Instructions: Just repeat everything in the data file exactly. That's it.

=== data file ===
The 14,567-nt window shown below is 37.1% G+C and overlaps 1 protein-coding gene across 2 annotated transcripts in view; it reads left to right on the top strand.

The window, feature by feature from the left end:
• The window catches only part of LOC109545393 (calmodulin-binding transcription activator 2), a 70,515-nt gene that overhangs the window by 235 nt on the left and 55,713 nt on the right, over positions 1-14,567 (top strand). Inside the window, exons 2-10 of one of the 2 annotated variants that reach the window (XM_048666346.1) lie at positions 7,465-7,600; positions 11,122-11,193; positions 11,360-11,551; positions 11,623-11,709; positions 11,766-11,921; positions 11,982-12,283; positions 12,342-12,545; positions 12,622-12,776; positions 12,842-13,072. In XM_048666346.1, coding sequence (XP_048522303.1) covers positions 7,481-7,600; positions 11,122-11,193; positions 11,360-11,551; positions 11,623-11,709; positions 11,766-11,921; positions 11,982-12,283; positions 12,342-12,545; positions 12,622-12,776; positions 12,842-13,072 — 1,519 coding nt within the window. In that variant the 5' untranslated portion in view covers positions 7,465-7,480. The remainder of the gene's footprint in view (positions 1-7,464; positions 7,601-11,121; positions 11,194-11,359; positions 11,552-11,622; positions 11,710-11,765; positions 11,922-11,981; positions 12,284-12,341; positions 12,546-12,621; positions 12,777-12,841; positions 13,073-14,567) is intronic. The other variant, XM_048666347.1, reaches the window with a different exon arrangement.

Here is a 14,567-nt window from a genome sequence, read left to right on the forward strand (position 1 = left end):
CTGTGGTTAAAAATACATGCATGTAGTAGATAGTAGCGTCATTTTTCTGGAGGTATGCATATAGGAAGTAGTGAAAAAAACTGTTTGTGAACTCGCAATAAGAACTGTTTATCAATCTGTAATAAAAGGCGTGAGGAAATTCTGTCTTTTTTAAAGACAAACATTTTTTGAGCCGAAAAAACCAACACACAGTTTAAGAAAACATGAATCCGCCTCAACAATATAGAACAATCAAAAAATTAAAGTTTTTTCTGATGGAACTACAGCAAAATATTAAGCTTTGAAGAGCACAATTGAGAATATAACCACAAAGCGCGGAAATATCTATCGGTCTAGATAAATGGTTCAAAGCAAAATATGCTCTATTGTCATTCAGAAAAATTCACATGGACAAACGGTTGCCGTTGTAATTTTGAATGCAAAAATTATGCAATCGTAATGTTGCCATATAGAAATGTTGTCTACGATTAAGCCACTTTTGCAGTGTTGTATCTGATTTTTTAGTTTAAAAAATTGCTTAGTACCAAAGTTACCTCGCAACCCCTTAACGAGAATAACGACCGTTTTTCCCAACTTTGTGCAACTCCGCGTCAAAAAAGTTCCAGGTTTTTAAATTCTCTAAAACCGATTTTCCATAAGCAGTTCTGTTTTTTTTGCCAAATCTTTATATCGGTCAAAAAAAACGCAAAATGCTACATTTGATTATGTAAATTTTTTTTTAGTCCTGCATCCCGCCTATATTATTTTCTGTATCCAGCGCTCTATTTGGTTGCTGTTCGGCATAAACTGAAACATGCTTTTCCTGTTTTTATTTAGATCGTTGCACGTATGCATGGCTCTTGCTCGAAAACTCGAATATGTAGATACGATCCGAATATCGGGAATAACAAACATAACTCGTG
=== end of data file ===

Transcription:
The 14,567-nt window shown below is 37.1% G+C and overlaps 1 protein-coding gene across 2 annotated transcripts in view; it reads left to right on the top strand.

The window, feature by feature from the left end:
• The window catches only part of LOC109545393 (calmodulin-binding transcription activator 2), a 70,515-nt gene that overhangs the window by 235 nt on the left and 55,713 nt on the right, over positions 1-14,567 (top strand). Inside the window, exons 2-10 of one of the 2 annotated variants that reach the window (XM_048666346.1) lie at positions 7,465-7,600; positions 11,122-11,193; positions 11,360-11,551; positions 11,623-11,709; positions 11,766-11,921; positions 11,982-12,283; positions 12,342-12,545; positions 12,622-12,776; positions 12,842-13,072. In XM_048666346.1, coding sequence (XP_048522303.1) covers positions 7,481-7,600; positions 11,122-11,193; positions 11,360-11,551; positions 11,623-11,709; positions 11,766-11,921; positions 11,982-12,283; positions 12,342-12,545; positions 12,622-12,776; positions 12,842-13,072 — 1,519 coding nt within the window. In that variant the 5' untranslated portion in view covers positions 7,465-7,480. The remainder of the gene's footprint in view (positions 1-7,464; positions 7,601-11,121; positions 11,194-11,359; positions 11,552-11,622; positions 11,710-11,765; positions 11,922-11,981; positions 12,284-12,341; positions 12,546-12,621; positions 12,777-12,841; positions 13,073-14,567) is intronic. The other variant, XM_048666347.1, reaches the window with a different exon arrangement.

Here is a 14,567-nt window from a genome sequence, read left to right on the forward strand (position 1 = left end):
CTGTGGTTAAAAATACATGCATGTAGTAGATAGTAGCGTCATTTTTCTGGAGGTATGCATATAGGAAGTAGTGAAAAAAACTGTTTGTGAACTCGCAATAAGAACTGTTTATCAATCTGTAATAAAAGGCGTGAGGAAATTCTGTCTTTTTTAAAGACAAACATTTTTTGAGCCGAAAAAACCAACACACAGTTTAAGAAAACATGAATCCGCCTCAACAATATAGAACAATCAAAAAATTAAAGTTTTTTCTGATGGAACTACAGCAAAATATTAAGCTTTGAAGAGCACAATTGAGAATATAACCACAAAGCGCGGAAATATCTATCGGTCTAGATAAATGGTTCAAAGCAAAATATGCTCTATTGTCATTCAGAAAAATTCACATGGACAAACGGTTGCCGTTGTAATTTTGAATGCAAAAATTATGCAATCGTAATGTTGCCATATAGAAATGTTGTCTACGATTAAGCCACTTTTGCAGTGTTGTATCTGATTTTTTAGTTTAAAAAATTGCTTAGTACCAAAGTTACCTCGCAACCCCTTAACGAGAATAACGACCGTTTTTCCCAACTTTGTGCAACTCCGCGTCAAAAAAGTTCCAGGTTTTTAAATTCTCTAAAACCGATTTTCCATAAGCAGTTCTGTTTTTTTTGCCAAATCTTTATATCGGTCAAAAAAAACGCAAAATGCTACATTTGATTATGTAAATTTTTTTTTAGTCCTGCATCCCGCCTATATTATTTTCTGTATCCAGCGCTCTATTTGGTTGCTGTTCGGCATAAACTGAAACATGCTTTTCCTGTTTTTATTTAGATCGTTGCACGTATGCATGGCTCTTGCTCGAAAACTCGAATATGTAGATACGATCCGAATATCGGGAATAACAAACATAACTCGTG